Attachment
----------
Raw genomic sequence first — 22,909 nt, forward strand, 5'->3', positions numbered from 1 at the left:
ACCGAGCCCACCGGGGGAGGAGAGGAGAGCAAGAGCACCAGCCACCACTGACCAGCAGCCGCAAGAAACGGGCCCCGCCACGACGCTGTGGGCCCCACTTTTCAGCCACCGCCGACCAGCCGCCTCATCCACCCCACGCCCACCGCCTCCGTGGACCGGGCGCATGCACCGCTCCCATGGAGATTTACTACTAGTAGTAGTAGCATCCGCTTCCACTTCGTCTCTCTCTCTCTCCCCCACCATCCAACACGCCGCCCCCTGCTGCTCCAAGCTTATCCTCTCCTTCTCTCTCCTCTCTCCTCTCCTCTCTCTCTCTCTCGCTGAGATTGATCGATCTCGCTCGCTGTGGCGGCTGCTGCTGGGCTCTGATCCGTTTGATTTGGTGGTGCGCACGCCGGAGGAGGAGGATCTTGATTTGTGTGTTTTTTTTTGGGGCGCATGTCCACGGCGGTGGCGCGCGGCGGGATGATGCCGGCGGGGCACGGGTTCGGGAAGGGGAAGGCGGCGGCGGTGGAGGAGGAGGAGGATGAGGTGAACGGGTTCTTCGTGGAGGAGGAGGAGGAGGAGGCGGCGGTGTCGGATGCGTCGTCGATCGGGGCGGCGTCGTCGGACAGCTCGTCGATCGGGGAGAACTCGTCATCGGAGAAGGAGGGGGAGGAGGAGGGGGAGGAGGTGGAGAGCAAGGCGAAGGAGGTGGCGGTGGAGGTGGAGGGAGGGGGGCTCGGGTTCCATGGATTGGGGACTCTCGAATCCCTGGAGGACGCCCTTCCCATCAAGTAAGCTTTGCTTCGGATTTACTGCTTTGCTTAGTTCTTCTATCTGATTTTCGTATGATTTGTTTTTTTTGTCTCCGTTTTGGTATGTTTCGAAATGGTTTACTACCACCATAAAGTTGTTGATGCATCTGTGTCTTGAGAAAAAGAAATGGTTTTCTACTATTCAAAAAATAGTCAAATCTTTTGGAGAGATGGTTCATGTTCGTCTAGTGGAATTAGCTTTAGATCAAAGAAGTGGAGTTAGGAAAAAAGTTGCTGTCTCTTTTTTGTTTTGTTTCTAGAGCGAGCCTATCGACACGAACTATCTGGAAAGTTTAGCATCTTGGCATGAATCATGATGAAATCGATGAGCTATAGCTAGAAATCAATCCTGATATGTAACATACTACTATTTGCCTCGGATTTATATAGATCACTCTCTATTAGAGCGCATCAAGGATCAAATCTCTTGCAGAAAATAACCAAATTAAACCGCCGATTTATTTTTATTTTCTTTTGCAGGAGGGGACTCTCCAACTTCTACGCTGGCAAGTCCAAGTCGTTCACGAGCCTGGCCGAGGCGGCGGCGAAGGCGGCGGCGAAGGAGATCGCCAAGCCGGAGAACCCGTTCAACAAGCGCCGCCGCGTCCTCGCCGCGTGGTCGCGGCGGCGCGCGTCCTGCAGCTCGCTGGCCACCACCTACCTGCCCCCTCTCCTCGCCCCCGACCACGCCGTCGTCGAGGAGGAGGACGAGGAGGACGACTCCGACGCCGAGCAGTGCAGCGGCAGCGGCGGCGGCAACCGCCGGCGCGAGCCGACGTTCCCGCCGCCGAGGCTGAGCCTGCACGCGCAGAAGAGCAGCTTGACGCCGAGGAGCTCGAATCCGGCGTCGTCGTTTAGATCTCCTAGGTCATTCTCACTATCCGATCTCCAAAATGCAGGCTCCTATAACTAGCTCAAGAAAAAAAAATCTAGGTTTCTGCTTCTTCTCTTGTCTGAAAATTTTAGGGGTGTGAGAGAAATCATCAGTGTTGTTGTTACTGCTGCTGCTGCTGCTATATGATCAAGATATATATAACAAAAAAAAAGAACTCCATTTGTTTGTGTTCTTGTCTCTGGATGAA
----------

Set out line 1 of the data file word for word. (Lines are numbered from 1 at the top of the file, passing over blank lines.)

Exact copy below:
Raw genomic sequence first — 22,909 nt, forward strand, 5'->3', positions numbered from 1 at the left: